Thomas Shingles

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Thomas Shingles (3 April 1903 31 May 1984) was the Master Engraver of the Royal Canadian Mint from 1943 until his retirement in 1965; he first began work at the Mint in 1939. He was born in Birmingham, England.

Royal Canadian Mint

The Royal Canadian Mint is a Crown corporation, operating under the Royal Canadian Mint Act. The shares of the Mint are held in trust for the Crown in right of Canada.

Birmingham City in the English Midlands, 2nd highest population of UK cities

Birmingham is the second-most populous city in the United Kingdom, after London, and the most populous city in the English Midlands. With an estimated population of 1,137,100 as of 2017, Birmingham is the cultural, social, financial and commercial centre of the Midlands. It is the main centre of the West Midlands conurbation, which is the third most populated urban area in the United Kingdom, with a population in 2011 of 2,440,986. The wider Birmingham metropolitan area is the second largest in the United Kingdom with a population of over 3.7 million. Birmingham is frequently referred to as the United Kingdom's "second city".

England Country in north-west Europe, part of the United Kingdom

England is a country that is part of the United Kingdom. It shares land borders with Wales to the west and Scotland to the north-northwest. The Irish Sea lies west of England and the Celtic Sea lies to the southwest. England is separated from continental Europe by the North Sea to the east and the English Channel to the south. The country covers five-eighths of the island of Great Britain, which lies in the North Atlantic, and includes over 100 smaller islands, such as the Isles of Scilly and the Isle of Wight.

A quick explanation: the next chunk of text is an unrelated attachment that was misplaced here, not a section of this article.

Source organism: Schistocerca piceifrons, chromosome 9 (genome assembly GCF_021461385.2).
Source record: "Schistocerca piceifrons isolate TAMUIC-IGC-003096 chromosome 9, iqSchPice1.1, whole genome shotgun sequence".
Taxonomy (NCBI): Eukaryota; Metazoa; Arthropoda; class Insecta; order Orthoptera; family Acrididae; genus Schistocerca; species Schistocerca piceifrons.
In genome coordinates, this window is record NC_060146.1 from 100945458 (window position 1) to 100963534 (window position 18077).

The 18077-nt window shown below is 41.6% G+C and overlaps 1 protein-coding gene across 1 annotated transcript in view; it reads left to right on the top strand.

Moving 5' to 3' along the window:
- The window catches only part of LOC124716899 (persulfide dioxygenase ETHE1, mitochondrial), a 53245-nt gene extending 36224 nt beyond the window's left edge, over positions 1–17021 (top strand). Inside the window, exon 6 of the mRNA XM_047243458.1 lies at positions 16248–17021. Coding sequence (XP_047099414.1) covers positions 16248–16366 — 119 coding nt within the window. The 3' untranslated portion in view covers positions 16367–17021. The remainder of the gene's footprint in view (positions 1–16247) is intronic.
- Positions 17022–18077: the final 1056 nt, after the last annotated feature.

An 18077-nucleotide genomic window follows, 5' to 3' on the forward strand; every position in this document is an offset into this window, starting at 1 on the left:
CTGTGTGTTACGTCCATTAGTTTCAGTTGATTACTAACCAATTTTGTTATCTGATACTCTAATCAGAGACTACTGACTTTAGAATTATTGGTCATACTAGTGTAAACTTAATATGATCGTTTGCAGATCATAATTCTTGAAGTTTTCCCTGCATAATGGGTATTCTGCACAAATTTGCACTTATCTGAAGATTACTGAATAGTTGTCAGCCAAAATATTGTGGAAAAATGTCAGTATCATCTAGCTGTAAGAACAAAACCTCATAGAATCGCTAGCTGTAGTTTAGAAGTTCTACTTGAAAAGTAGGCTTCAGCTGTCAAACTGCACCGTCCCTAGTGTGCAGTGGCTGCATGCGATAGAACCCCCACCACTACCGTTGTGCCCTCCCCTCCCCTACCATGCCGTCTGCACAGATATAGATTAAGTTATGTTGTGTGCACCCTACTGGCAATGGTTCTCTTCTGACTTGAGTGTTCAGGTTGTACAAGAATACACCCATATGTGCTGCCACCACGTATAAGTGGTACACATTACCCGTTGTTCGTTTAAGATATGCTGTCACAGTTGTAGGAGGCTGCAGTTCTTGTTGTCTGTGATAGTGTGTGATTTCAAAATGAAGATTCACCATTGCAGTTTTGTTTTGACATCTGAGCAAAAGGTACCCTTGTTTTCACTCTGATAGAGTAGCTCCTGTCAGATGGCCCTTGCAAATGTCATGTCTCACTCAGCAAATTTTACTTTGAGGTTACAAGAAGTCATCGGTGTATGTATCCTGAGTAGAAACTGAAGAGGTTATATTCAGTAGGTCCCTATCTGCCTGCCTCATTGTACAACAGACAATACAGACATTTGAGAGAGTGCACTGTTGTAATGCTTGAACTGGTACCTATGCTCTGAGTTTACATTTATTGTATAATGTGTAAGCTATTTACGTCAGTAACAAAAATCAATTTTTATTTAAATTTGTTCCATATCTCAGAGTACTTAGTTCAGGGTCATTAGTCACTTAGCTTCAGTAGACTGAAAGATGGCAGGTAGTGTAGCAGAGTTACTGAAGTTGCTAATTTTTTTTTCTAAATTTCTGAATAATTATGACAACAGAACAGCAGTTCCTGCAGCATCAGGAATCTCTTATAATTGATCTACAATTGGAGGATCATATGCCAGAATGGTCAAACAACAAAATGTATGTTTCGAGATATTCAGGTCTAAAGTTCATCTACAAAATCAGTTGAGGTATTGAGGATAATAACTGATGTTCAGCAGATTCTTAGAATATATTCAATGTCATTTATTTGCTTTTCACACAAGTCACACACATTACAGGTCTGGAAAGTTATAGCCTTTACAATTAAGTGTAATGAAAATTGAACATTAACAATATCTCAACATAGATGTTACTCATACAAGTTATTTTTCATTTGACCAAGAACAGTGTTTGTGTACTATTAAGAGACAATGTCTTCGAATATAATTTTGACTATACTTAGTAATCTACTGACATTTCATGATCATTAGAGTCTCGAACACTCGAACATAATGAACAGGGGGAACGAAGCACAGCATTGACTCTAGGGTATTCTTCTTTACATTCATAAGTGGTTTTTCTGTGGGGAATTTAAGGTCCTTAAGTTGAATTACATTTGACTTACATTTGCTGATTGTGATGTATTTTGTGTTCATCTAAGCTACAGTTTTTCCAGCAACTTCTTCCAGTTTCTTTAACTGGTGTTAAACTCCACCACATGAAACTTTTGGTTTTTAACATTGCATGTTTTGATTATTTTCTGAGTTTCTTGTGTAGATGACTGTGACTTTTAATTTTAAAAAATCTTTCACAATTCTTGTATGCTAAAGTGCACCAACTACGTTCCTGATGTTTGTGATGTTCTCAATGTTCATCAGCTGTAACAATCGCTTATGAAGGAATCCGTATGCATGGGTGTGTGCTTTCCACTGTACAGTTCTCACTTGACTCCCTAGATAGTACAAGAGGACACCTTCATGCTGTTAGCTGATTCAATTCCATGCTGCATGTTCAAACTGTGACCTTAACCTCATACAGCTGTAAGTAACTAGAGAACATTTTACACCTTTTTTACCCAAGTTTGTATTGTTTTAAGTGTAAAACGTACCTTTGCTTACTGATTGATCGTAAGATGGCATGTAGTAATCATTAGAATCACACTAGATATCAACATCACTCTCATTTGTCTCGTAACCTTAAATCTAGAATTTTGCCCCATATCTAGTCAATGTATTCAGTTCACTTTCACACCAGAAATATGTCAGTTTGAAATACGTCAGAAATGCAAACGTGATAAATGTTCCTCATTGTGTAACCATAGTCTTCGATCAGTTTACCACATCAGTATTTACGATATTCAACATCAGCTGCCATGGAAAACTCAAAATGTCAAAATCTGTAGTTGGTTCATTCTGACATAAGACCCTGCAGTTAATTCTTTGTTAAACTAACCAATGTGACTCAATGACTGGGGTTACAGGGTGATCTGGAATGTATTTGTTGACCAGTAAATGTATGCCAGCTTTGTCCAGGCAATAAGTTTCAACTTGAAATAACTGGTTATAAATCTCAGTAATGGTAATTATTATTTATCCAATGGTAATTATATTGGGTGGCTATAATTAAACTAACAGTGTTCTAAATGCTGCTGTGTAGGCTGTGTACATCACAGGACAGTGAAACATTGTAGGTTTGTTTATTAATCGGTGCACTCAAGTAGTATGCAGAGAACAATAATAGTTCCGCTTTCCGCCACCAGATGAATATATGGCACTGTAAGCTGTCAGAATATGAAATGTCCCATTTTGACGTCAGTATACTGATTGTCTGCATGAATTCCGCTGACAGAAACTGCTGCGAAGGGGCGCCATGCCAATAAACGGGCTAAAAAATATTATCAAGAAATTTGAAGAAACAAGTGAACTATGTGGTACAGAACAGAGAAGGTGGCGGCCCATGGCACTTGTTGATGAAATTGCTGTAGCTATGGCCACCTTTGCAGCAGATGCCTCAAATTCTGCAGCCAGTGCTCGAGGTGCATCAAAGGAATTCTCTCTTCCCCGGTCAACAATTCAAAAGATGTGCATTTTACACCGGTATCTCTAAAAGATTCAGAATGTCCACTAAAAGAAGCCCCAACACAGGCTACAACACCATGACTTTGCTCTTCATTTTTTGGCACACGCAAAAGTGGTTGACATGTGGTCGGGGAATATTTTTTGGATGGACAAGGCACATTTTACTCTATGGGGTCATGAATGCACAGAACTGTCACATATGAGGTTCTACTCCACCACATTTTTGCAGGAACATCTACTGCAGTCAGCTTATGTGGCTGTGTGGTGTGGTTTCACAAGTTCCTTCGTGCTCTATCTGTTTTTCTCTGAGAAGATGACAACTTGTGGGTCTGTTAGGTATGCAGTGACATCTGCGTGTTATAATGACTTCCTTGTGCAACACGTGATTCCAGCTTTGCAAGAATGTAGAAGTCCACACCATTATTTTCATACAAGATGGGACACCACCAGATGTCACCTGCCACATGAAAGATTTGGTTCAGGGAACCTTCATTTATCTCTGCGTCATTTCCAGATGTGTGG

Shingles was responsible for several of the images on Canadian coinage, including the Second World War V-variant nickel, which he designed in 1943 at the behest of Mint staff; [1] although most coin designs are done at full size and then reduced via a pantograph, Shingles chose to produce this design in miniature.

Nickel (Canadian coin) Canadian coin worth 5 cents

The Canadian five-cent coin, commonly called a nickel, is a coin worth five cents or one-twentieth of a Canadian dollar. It was patterned on the corresponding coin in the neighbouring United States. It became the smallest-valued coin in the currency upon the discontinuation of the penny in 2013. Due to inflation, the purchasing power of the nickel continues to drop and currently the coin represents less than 0.5% of the country's lowest minimum hourly wage.

Pantograph drawing tool

A pantograph is a mechanical linkage connected in a manner based on parallelograms so that the movement of one pen, in tracing an image, produces identical movements in a second pen. If a line drawing is traced by the first point, an identical, enlarged, or miniaturized copy will be drawn by a pen fixed to the other. Using the same principle, different kinds of pantographs are used for other forms of duplication in areas such as sculpture, minting, engraving, and milling.

Other designs by Shingles include the 1959 updating of the 50 cent piece to include the Canadian coat of arms; as with all of Shingles' work, the coin includes his initials "TS". He also designed the majority of Canadian commemorative coinage during his tenure as Master Engraver.

Shingles retired from the Mint in 1965, but continued to work as a freelance artist. In 1970, he entered a contest to design the 1971 Canadian dollar coin and took first prize, being awarded $3500. [2]

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